Time To Roll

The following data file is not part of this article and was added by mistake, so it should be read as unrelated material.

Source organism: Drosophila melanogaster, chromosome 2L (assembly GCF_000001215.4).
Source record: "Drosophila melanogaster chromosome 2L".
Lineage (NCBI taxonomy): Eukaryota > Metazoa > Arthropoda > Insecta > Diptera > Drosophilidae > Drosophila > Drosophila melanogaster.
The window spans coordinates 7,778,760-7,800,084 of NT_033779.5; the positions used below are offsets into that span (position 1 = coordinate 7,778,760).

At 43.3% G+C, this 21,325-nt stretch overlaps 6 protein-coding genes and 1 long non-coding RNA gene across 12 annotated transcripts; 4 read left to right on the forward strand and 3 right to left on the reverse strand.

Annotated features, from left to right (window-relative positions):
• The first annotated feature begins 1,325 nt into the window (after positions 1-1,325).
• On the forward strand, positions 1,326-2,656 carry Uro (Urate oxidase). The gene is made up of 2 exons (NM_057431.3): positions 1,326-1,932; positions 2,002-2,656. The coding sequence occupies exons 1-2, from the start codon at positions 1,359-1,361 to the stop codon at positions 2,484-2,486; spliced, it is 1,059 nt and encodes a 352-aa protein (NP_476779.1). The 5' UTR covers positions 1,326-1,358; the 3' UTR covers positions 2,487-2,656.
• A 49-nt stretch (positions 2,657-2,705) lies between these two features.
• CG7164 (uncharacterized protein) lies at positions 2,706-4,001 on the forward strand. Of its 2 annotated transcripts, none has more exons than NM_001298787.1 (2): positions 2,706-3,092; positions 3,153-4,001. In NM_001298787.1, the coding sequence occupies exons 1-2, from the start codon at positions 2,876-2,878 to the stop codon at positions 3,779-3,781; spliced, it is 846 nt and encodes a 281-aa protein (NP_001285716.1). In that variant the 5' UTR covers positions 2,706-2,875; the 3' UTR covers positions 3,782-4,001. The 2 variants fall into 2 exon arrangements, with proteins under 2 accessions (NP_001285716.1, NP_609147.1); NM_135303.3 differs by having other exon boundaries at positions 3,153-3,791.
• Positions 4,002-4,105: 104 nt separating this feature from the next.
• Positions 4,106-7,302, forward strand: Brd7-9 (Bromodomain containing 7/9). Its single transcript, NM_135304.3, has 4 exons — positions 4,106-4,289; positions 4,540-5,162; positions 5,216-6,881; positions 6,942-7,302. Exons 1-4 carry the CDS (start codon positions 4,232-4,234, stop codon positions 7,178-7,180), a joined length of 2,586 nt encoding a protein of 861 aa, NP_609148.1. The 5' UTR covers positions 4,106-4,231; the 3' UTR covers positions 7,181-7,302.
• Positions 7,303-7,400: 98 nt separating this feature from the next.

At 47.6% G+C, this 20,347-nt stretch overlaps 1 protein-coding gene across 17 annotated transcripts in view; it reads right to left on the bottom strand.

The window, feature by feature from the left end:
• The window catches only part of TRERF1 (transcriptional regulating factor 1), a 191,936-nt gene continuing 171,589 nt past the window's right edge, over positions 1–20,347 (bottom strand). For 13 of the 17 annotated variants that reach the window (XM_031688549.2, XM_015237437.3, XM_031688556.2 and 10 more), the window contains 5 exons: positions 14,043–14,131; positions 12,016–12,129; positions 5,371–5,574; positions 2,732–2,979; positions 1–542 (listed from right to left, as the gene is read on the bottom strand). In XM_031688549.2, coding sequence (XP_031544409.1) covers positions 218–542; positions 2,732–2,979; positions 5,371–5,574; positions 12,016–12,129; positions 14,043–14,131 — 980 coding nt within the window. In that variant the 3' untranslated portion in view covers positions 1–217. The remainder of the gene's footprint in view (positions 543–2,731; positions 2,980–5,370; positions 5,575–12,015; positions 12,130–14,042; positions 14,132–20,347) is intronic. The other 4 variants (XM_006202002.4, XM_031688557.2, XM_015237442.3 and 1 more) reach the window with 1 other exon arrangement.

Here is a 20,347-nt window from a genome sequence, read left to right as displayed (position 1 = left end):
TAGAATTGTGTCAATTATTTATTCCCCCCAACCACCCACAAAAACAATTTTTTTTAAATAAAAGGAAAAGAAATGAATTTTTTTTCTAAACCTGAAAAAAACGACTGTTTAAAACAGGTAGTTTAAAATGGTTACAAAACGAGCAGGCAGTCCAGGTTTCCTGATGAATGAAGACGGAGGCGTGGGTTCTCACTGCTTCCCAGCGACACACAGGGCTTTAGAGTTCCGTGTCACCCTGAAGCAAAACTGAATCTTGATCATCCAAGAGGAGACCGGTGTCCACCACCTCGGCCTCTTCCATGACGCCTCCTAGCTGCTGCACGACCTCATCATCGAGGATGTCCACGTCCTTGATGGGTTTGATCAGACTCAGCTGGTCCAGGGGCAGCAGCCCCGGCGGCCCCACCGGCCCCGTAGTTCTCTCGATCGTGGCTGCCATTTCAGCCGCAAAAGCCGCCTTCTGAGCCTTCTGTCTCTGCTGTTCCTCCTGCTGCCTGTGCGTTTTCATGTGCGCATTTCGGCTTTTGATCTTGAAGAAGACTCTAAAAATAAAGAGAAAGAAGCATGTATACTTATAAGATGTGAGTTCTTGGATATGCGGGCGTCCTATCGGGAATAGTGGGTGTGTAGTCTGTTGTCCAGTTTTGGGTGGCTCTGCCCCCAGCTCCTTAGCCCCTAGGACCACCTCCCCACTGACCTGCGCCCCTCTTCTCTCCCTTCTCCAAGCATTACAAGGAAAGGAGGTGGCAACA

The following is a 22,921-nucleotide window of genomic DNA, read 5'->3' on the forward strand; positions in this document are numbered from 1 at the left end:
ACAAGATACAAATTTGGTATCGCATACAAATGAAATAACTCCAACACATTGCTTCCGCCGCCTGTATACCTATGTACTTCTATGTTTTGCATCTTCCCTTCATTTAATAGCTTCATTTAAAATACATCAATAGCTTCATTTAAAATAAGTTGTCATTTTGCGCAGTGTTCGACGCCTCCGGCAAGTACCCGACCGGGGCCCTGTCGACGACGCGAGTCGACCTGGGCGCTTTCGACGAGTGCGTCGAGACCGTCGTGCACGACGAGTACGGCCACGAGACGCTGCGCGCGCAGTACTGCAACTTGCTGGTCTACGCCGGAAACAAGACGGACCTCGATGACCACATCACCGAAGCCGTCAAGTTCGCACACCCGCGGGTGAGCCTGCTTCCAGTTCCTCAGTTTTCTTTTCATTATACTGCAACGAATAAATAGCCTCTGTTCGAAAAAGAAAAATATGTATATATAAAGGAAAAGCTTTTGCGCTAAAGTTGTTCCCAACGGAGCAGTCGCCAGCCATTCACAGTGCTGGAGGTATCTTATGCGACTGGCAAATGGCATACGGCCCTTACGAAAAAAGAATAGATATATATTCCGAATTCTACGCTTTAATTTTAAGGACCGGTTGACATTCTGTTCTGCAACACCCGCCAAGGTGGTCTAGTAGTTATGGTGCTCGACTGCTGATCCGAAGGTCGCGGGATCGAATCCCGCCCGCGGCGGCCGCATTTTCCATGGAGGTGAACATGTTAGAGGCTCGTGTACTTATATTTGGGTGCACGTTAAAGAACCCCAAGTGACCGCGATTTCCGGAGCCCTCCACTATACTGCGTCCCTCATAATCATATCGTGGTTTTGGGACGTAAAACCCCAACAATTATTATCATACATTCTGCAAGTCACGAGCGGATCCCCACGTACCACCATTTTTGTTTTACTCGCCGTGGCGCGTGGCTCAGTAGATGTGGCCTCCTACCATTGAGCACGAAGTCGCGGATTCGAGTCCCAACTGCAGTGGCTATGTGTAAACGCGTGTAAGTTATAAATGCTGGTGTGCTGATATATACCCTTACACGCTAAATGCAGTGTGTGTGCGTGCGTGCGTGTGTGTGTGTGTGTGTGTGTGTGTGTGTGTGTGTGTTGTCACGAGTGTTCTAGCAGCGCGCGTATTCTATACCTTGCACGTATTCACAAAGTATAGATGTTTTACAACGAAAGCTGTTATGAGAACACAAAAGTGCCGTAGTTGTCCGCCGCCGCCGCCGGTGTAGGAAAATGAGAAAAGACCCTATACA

Time To Roll Hello Smart Option Sellers! I hope everyone enjoyed the holiday and day off yesterday. I appreciate all the nice notes that were sent my way. Thank you! But today it's back to business (unfortunately!) and we need to make an adjustment to one of our positions. We're going to make another "roll" to help us lower our risk and potential cost-basis. Alcoa (AA) We currently have a January 2019 put-sell position in AA that has fallen below the $28 strike price. AA stock is currently near $25.30 at the moment. Before implementing a roll trade, one of the questions that is needed to be asked is: if I were to be forced to buy the stock now and immediately be underwater on it, would I be ok holding it and just waiting for it to rally back? If we were to hold our AA put-sell through the January 2019 expiration and the stock stayed below $28, would we feel ok holding a small paper loss? Or what if the stock bounced back above $28 before the expiration allowing us to sidestep having to roll? These are the decisions that have to be made once the stock moves below the strike price. Considering the weakness we've been seeing, and with the possibility that it could continue, it makes sense at this time to employ the roll. Here's what we're going to do: Please read through all of these instructions before entering the trades. Buy back (buy-to-close) all of the AA January 18, 2019 $28 put options as a closing transaction (buy-to-close). And... Sell (sell-to-open) the AA July 19, 2019 $25 put options as an opening transaction (sell-to-open). You'll notice that I didn't put any prices on each option trade. Here's why: Currently, the January 2019 $28 put option is worth about $3.40 per contract. The July 2019 $25 put option is currently worth about $3.55 per contract. We want to make sure to sell the July put option for more than what we'll pay to buy back the January put option. This way, you'll come away with an overall small credit between the two trades. Here's how you will execute this two-part transaction: If you feel comfortable in doing this, and you can ask your broker for help, you can execute both trades in one single transaction called a "diagonal options spread". This way, you can specify a